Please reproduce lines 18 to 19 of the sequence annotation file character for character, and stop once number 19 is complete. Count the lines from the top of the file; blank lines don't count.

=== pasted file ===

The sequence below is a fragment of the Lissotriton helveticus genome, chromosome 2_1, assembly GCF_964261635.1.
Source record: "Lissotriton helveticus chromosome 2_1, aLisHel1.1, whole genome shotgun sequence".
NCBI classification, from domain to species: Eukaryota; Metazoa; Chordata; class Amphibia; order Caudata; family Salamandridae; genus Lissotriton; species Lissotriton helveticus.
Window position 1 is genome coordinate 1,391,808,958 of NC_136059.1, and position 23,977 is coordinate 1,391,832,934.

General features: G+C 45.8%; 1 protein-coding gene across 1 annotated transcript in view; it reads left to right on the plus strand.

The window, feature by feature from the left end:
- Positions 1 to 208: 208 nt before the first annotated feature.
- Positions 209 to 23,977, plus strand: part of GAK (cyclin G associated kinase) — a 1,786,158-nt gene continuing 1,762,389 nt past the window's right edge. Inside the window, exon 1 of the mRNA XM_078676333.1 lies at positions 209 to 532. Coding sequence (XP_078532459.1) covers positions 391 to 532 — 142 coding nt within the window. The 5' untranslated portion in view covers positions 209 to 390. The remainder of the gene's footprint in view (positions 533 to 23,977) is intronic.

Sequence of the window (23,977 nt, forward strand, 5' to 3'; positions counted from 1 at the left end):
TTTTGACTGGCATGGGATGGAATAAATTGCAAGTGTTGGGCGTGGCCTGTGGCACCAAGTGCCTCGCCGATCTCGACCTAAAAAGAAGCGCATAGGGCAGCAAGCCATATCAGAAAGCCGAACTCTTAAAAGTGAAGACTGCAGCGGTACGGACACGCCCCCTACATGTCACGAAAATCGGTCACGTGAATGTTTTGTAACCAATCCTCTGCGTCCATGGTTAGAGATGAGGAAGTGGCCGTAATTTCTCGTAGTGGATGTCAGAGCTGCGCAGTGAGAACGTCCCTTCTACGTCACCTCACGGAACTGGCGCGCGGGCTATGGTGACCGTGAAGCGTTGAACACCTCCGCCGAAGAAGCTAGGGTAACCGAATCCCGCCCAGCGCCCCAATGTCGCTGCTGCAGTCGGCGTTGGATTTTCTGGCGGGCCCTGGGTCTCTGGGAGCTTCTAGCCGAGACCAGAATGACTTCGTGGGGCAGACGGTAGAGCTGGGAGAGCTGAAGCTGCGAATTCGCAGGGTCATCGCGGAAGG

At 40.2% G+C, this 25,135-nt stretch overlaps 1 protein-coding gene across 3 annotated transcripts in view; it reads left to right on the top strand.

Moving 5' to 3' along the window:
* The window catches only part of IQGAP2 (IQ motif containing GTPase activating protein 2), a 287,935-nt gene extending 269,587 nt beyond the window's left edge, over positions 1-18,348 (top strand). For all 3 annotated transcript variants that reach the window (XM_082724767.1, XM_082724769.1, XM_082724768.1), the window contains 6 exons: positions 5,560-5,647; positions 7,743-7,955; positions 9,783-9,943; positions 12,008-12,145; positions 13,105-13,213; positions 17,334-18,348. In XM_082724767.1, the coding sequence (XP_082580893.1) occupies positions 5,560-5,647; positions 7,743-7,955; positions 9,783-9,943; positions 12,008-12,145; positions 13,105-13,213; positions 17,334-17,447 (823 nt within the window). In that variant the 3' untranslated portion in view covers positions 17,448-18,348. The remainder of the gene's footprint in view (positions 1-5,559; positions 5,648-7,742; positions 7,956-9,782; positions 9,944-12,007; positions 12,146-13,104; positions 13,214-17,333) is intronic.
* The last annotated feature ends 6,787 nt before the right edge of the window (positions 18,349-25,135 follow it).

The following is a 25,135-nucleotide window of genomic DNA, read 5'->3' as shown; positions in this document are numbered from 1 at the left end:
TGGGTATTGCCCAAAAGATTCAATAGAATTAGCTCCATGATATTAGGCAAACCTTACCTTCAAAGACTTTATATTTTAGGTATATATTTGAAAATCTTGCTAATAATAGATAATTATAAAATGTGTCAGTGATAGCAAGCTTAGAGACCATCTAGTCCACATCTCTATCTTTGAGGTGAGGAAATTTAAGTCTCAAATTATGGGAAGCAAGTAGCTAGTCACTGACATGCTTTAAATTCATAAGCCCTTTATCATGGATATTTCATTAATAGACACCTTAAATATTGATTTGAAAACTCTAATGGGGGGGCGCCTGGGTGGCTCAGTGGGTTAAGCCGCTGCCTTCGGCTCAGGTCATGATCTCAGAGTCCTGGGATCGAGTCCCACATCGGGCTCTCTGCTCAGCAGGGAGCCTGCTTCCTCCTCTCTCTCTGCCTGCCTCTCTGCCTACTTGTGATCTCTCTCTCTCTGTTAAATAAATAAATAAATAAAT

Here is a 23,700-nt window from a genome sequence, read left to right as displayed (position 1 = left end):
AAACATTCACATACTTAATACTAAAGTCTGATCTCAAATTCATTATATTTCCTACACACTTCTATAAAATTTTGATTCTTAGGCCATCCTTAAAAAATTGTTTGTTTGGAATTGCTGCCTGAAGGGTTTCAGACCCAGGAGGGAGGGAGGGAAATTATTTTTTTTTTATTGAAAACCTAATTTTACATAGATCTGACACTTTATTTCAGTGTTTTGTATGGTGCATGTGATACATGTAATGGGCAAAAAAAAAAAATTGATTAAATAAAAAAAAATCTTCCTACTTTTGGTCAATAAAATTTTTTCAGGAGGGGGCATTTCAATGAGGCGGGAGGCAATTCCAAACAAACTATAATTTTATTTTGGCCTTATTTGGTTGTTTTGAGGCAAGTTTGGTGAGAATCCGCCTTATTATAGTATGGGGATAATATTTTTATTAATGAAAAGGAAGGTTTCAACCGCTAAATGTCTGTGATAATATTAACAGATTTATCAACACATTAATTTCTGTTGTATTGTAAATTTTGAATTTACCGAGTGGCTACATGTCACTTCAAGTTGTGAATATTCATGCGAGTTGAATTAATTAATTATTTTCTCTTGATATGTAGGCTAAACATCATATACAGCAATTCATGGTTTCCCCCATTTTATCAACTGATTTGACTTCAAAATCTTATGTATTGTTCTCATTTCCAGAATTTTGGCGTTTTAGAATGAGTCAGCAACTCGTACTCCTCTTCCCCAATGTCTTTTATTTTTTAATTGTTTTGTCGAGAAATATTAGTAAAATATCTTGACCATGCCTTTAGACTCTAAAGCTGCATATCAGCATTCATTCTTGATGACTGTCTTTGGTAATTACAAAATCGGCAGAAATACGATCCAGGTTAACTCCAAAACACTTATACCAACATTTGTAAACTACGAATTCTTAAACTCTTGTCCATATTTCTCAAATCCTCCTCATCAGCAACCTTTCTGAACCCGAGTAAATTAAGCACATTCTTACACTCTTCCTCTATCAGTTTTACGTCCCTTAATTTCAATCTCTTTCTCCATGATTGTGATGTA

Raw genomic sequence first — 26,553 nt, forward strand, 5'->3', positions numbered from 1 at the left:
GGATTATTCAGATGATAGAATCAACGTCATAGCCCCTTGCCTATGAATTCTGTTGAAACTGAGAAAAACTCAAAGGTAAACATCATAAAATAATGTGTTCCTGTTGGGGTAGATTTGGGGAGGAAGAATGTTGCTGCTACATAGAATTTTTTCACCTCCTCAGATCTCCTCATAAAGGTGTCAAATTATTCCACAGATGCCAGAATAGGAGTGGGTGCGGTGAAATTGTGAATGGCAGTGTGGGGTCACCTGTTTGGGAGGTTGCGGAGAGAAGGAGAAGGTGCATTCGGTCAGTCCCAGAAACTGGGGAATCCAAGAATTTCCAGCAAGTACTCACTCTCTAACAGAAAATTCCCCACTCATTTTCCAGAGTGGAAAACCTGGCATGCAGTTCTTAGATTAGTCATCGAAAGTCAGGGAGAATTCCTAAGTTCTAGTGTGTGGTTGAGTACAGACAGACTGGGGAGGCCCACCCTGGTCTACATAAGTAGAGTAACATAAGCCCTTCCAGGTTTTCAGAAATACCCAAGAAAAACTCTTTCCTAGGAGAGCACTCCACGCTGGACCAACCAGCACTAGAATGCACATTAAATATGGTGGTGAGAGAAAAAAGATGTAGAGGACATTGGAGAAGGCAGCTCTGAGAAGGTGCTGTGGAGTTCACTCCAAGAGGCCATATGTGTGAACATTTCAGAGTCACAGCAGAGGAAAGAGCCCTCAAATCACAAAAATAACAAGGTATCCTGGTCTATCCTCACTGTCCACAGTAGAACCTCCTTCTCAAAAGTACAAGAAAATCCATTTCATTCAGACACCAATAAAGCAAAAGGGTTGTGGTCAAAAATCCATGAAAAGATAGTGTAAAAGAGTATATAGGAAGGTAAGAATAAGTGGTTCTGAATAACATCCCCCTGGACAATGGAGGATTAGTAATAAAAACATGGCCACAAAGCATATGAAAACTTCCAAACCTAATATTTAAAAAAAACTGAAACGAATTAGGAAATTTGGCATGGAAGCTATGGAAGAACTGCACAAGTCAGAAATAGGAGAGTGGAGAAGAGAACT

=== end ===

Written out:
AAACATTCACATACTTAATACTAAAGTCTGATCTCAAATTCATTATATTTCCTACACACTTCTATAAAATTTTGATTCTTAGGCCATCCTTAAAAAATTGTTTGTTTGGAATTGCTGCCTGAAGGGTTTCAGACCCAGGAGGGAGGGAGGGAAATTATTTTTTTTTTATTGAAAACCTAATTTTACATAGATCTGACACTTTATTTCAGTGTTTTGTATGGTGCATGTGATACATGTAATGGGCAAAAAAAAAAAATTGATTAAATAAAAAAAAATCTTCCTACTTTTGGTCAATAAAATTTTTTCAGGAGGGGGCATTTCAATGAGGCGGGAGGCAATTCCAAACAAACTATAATTTTATTTTGGCCTTATTTGGTTGTTTTGAGGCAAGTTTGGTGAGAATCCGCCTTATTATAGTATGGGGATAATATTTTTATTAATGAAAAGGAAGGTTTCAACCGCTAAATGTCTGTGATAATATTAACAGATTTATCAACACATTAATTTCTGTTGTATTGTAAATTTTGAATTTACCGAGTGGCTACATGTCACTTCAAGTTGTGAATATTCATGCGAGTTGAATTAATTAATTATTTTCTCTTGATATGTAGGCTAAACATCATATACAGCAATTCATGGTTTCCCCCATTTTATCAACTGATTTGACTTCAAAATCTTATGTATTGTTCTCATTTCCAGAATTTTGGCGTTTTAGAATGAGTCAGCAACTCGTACTCCTCTTCCCCAATGTCTTTTATTTTTTAATTGTTTTGTCGAGAAATATTAGTAAAATATCTTGACCATGCCTTTAGACTCTAAAGCTGCATATCAGCATTCATTCTTGATGACTGTCTTTGGTAATTACAAAATCGGCAGAAATACGATCCAGGTTAACTCCAAAACACTTATACCAACATTTGTAAACTACGAATTCTTAAACTCTTGTCCATATTTCTCAAATCCTCCTCATCAGCAACCTTTCTGAACCCGAGTAAATTAAGCACATTCTTACACTCTTCCTCTATCAGTTTTACGTCCCTTAATTTCAATCTCTTTCTCCATGATTGTGATGTA

Raw genomic sequence first — 26,553 nt, forward strand, 5'->3', positions numbered from 1 at the left: